By Jeff O’Flynn, Sabin Student Assistant
Hilary Koprowski is considered by many to be equally important as Salk and Sabin in the quest to eradicate poliomyelitis. When Koprowski passed away last month, his illustrious career was recounted in his obituary and included such notable achievements as the development of a live-virus polio vaccine, improvement of the rabies vaccine, and directorship of the world-renowned Wistar Institute in Pennsylvania. His interest in the live-virus polio vaccine caused his career to overlap with Albert Sabin’s work regularly. The obituary details the competition between Sabin and Koprowski for the eventual triumph of their various polio vaccines. Letters in the Albert B. Sabin archives indicate that the two great scientists often shared material and data though, unfortunately, they did not have an entirely conflict-free relationship.
Much of their correspondence is simply “thank you” letters for strains of virus or data exchanged. Their early exchanges were cordial including an invitation for Sabin to stay with Koprowski when visiting New York. Koprowski offers to arrange an evening of musical performances which would surely have been entertaining since he was a concert pianist and composer and Sabin was a lover of classical music.
As the polio wars—the race to create and license an effective vaccine to eliminate the threat of polio—heated up through the 1960s, their communications became more competitive. In late 1958, the two exchanged letters in which they disagreed on some experimental results. Sabin informed Koprowski that he could not duplicate Koprowski’s findings but softened the blow by stating that “it would not be the first time a busy, senior investigator had been misled by data reported to him by less experienced assistants.” In his reply, Koprowski highlights several points of disagreement with Sabin’s work. Like Sabin, he removes some of his criticisms’ sting by including this La Rochefoucauld quote: “Les querelles ne dureraient pas longtemps, si Ie tort n’était que d’un coté.” (Quarrels wouldn’t last so long if only one side was at fault.)
Koprowski was a staunch defender of his own work. In a letter to United States Surgeon General Leroy Burney, he addresses critiques directly and outlines why he believes his work merits consideration. Even with his efforts, Sabin’s vaccine eclipsed his colleague’s and garnered world-wide attention and support. A tireless worker, Koprowski continued his scientific work in vaccines and cancer and eventually went on to win the Albert B. Sabin Gold Medal award in 2007. In his acceptance speech, he recounted several meetings he had with Sabin. He also spoke about the polio wars: “The principal protagonists were Albert Sabin and Jonas Salk. My participation was minimal except that I always supported the concept of live oral virus vaccine vs. formalin-inactivated virus vaccine.”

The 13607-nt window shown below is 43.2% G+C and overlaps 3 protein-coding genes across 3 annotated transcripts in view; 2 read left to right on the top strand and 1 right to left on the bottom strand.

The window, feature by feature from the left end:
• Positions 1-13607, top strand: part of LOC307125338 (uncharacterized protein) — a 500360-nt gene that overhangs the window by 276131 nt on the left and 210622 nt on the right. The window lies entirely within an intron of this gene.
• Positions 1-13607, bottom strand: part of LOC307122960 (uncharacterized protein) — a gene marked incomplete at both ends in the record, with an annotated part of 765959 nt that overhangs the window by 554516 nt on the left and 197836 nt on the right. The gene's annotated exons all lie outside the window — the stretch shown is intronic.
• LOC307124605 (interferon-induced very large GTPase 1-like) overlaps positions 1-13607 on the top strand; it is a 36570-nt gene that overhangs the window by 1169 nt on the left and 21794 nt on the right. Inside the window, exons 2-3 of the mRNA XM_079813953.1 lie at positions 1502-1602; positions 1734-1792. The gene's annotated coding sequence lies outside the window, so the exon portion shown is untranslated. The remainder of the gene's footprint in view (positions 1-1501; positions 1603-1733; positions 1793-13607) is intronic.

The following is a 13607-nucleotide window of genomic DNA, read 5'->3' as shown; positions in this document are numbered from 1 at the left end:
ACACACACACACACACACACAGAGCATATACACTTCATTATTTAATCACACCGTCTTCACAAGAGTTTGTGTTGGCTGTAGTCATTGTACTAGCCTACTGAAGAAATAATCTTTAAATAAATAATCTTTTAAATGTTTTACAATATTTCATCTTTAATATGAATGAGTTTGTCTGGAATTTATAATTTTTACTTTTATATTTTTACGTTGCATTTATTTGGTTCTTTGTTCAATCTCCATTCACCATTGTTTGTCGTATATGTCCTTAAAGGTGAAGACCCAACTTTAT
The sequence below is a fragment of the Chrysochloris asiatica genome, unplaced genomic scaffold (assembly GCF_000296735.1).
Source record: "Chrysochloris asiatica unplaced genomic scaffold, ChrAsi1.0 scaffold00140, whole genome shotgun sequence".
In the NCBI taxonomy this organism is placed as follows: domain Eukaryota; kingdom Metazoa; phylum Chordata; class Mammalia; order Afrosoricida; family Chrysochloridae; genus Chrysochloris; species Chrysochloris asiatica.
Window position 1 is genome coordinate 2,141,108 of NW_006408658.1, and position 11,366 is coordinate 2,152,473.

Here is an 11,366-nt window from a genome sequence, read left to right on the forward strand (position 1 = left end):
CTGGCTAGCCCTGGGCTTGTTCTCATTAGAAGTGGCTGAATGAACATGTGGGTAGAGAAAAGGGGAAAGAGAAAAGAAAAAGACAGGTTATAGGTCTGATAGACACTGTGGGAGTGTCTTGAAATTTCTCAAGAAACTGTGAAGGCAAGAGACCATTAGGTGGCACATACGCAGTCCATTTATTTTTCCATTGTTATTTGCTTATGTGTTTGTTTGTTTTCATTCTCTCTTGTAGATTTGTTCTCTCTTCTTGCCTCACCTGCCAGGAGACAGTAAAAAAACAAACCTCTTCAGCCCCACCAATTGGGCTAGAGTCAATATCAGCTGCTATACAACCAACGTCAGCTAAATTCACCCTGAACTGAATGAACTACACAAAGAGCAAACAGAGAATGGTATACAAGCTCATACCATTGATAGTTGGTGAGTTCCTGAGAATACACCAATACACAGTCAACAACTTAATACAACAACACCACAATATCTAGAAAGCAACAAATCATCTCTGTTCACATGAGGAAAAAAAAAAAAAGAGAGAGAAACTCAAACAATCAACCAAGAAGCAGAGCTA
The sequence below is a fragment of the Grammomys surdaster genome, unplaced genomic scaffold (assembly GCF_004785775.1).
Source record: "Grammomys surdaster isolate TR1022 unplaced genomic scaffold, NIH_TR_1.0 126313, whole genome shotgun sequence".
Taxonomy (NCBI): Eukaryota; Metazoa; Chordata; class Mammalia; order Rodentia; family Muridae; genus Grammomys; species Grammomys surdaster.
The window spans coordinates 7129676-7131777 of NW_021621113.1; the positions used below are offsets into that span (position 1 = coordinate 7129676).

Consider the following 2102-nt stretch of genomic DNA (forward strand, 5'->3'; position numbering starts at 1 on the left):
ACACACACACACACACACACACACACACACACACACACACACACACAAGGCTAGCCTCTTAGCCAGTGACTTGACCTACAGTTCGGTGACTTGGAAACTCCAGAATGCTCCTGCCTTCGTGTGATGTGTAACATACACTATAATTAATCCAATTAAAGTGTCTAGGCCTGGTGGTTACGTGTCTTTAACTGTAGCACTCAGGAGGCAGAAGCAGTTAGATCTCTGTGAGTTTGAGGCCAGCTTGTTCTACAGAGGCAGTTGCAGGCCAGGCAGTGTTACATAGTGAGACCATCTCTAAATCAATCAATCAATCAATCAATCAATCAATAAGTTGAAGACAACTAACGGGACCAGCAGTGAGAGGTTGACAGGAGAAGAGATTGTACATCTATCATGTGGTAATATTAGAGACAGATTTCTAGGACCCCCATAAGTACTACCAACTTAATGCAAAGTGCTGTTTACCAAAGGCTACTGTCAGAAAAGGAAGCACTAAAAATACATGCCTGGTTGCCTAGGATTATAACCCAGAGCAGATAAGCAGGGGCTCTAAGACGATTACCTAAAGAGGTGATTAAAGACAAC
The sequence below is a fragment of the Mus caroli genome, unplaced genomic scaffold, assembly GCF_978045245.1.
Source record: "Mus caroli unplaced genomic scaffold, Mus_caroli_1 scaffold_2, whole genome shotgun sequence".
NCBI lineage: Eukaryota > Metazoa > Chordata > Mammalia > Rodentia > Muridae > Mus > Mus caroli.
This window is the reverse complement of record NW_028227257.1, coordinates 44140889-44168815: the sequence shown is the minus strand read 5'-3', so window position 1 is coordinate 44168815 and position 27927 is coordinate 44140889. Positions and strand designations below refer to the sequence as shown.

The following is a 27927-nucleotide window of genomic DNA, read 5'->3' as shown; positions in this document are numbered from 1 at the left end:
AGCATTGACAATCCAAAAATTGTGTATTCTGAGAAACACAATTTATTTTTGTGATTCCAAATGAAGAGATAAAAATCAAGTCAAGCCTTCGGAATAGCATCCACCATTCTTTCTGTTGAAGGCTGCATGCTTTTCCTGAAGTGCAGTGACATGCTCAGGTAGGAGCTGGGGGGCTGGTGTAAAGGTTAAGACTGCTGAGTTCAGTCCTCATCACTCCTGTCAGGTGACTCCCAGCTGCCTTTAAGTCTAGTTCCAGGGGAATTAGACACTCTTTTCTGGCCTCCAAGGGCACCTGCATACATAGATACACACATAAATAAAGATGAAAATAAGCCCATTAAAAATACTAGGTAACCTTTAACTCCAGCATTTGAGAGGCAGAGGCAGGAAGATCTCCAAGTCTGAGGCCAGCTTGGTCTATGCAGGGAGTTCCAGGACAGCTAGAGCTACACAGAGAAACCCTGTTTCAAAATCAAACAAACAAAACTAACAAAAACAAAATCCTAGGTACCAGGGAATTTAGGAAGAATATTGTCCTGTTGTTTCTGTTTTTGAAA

At the end of his speech, Koprowski mentions several other positive encounters they had after the polio wars including an instance where Sabin defended him against criticism of his live virus polio vaccine trials in the Congo. Finally, he recounted an obituary he wrote for Sabin: “At one time, Sabin and I became adversaries over the selection of polio virus strains to be used as oral vaccines. This did not affect our long-lasting friendship and mutual respect. Courageous and wise. This is how I see him; I will miss him sorely.”
The Sabin digital collection contains many of the letters exchanged between Drs. Sabin and Koprowski. To browse them, please visit the collection’s website.
 “Hilary Koprowski, Who Developed First Live-Virus Polio Vaccine, Dies at 96,” New York Times, April 20, 2013.
 Letter from Koprowski, Hilary to Sabin, Albert B. dated 1953-01-06.
 Letter from Sabin, Albert B. to Koprowski, Hilary dated 1958-11-17.
 Letter from Koprowski, Hilary to Sabin, Albert B. dated 1958-12-01.
 Letter from Koprowski, Hilary dated 1960-08-26.
 Hilary Koprowski’s Albert B. Sabin Gold Medal Speech (May 1, 2007).
In 2010, the University of Cincinnati Libraries received a $314,258 grant from the National Endowment for the Humanities (NEH) to digitize the correspondence and photographs of Dr. Albert B. Sabin. This digitization project has been designated a NEH “We the People” project, an initiative to encourage and strengthen the teaching, study, and understanding of American history and culture through the support of projects that explore significant events and themes in our nation’s history and culture and that advance knowledge of the principles that define America. Any views, findings, conclusions, or recommendations expressed in this blog do not necessarily reflect those of the National Endowment for the Humanities.